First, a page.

‘It’s all thought out,’ Flavia said. ‘This [music] and the football stadium – they give us two places to scream and curse and stamp our feet. They’re not stupid… they’re evil. They know they have to provide an outlet. Without a valve to release the pressure, this country would explode.’
– Nathan Englander, The Ministry of Special Cases
To some, a World Cup presents the opportunity for an enjoyable grand delusion, a chance for the skilful to shine, allowing dreams of achieving greatness in front of a global audience to become reality for one fortunate group of players. As well as the chance to lift the Jules Rimet, there is also the hope of every no-mark with a political theory going spare of seizing the opportunity to get their byline in the paper. Via Max Dunbar, I learn of Terry Eagleton‘s recent assertions that:
… for the most part football these days is the opium of the people, not to speak of their crack cocaine. Its icon is the impeccably Tory, slavishly conformist Beckham. The Reds are no longer the Bolsheviks. Nobody serious about political change can shirk the fact that the game has to be abolished
If Mr Eagleton had paid closer attention to the English Premier League team nicknamed ‘the Reds’, he might have found much to love. Or perhaps not. His brand of politics is a more ideologically driven variety of the simple socialism proclaimed by Bill Shankly and adopted as a slogan by the fans’ campaign named for him:
The socialism I believe in is everybody working for the same goal and everybody having a share in the rewards. That’s how I see football, that’s how I see life
Mr Eagleton might be encouraged by Spirit of Shankly’s progress towards putting these words into practice, as shown at their Independence Day Rally. We heard from great speakers such as Billy Hayes, General Secretary of the Communication Workers’ Union, who spoke of his politics having been learnt as much inside Anfield as in his early working life in Liverpool. Yet the aim of the day was not fine speeches, but the launch of a scheme for future fan ownership of Liverpool Football Club.
The glossy, corporate-sponsored face of football is the aspect of the game that has become the dominant force in recent years. It has received a lot of attention and, to a casual observer, may appear to be the only one. There should certainly be disquiet at the way life in South Africa has been presented during the tournament, backed up with support for campaigners who are attempting to change the lives of the population of what is still, for all the first-class stadia that have been built, an unequal country.
That said, to suggest that a love of football and a love of freedom can’t exist side-by-side in the human heart is to miss what many fans take from the game. It is also to ignore that, even in the so often despised professional game, the lowly can still beat those with greater resources. Barcelona, with its ‘more than a club’ ethos, can overtake the corporate-backed Red Devils. For many fans, that alone would be enough to secure utopia!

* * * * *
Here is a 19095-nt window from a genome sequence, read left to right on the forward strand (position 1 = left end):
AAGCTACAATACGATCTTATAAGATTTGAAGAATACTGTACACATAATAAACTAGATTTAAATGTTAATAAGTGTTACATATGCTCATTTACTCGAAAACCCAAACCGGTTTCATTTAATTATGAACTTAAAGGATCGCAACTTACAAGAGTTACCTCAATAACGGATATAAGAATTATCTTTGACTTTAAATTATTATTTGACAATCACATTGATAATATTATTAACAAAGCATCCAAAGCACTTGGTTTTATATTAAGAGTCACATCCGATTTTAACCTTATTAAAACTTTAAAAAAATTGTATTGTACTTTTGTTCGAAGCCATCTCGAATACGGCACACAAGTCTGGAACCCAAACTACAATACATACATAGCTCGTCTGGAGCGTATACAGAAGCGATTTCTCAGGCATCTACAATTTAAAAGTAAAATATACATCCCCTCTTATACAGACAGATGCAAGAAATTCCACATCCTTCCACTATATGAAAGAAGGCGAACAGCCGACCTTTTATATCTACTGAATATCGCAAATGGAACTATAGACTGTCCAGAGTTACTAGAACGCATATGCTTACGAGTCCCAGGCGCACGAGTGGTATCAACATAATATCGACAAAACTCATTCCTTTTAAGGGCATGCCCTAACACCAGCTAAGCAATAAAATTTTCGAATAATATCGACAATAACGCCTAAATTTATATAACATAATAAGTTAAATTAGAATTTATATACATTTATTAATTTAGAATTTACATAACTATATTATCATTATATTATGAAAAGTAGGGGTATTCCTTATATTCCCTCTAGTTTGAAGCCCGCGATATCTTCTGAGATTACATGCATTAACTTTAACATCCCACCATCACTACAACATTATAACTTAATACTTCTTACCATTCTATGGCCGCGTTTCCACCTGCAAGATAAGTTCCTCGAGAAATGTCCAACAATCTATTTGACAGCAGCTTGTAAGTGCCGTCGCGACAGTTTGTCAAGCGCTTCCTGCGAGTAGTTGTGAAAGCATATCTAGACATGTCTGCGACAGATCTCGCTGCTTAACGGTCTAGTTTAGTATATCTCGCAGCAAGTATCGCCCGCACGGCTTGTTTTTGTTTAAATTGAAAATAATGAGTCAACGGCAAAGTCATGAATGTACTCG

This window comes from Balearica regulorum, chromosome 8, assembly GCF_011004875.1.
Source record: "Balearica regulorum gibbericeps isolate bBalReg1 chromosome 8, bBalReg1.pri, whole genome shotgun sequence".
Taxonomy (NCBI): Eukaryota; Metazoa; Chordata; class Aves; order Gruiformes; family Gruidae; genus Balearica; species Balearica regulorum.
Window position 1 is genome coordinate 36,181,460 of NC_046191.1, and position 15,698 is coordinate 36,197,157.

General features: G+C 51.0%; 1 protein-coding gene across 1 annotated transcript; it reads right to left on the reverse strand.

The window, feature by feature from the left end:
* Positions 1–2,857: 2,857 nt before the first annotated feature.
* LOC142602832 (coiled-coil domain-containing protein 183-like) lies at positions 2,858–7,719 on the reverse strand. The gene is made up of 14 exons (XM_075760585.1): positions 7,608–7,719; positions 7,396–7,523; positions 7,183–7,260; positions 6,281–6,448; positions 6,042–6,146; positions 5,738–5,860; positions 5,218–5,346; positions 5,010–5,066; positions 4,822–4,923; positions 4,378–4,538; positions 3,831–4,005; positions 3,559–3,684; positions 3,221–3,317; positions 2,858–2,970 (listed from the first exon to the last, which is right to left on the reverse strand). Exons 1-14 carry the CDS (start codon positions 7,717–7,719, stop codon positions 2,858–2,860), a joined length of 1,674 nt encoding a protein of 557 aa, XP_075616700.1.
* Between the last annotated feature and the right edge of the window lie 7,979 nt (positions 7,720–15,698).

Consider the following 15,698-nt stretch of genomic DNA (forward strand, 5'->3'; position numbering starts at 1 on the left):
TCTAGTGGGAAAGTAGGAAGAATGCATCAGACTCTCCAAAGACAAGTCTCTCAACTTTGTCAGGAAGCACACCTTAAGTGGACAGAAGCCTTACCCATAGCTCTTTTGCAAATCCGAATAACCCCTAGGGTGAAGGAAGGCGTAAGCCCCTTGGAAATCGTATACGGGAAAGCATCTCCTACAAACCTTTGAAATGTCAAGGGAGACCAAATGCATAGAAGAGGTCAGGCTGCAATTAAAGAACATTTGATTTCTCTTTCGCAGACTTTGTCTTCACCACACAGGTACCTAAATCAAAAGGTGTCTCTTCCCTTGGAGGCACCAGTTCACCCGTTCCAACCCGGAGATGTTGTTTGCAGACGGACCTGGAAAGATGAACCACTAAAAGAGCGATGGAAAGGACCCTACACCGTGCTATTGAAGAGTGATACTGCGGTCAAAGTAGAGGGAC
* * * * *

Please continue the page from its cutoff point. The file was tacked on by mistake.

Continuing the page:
Unlike other sport football requires no specialist equipment and can be played by two people with a proper ball, or a broken tennis ball, or even a stone or tin can, as the players of millions of worldwide childhood street games can attest. So the effects of football on our political consciousness should not be dismissed and calls for the game’s abolition should not go unchallenged. As Carlos Fernández writes:
It’s one of the most wonderful things when we meet someone new at a game, or our bonds strengthen at dinner or a bar after we play. If the football field is essentially a meeting place for play, it must then extend to wherever people enjoy being with each other. That’s where anarchy might start, or at least where it can blossom. When the idea of self-organization can be made obvious by how a goal is scored or how a team trains, anarchism seems like no great feat
It is time to establish football for the fans, not the fat cats. It is our game and after all, we so often hear that it would not exist without us. As the over-leveraged owners of our clubs cast around for additional finance, we can come together to build a new model, however long it takes, because we know that what we create will stand for generations. In football, so it goes in life, as well as in politics:
I am an Anarchist not because I believe Anarchism is the final goal, but because there is no such thing as a final goal
— Rudolf Rocker, The London Year
(… unless that goal is a last-minute winner against Villa away on the final day of the season to secure us number 19, eh, Rudolf mate?!)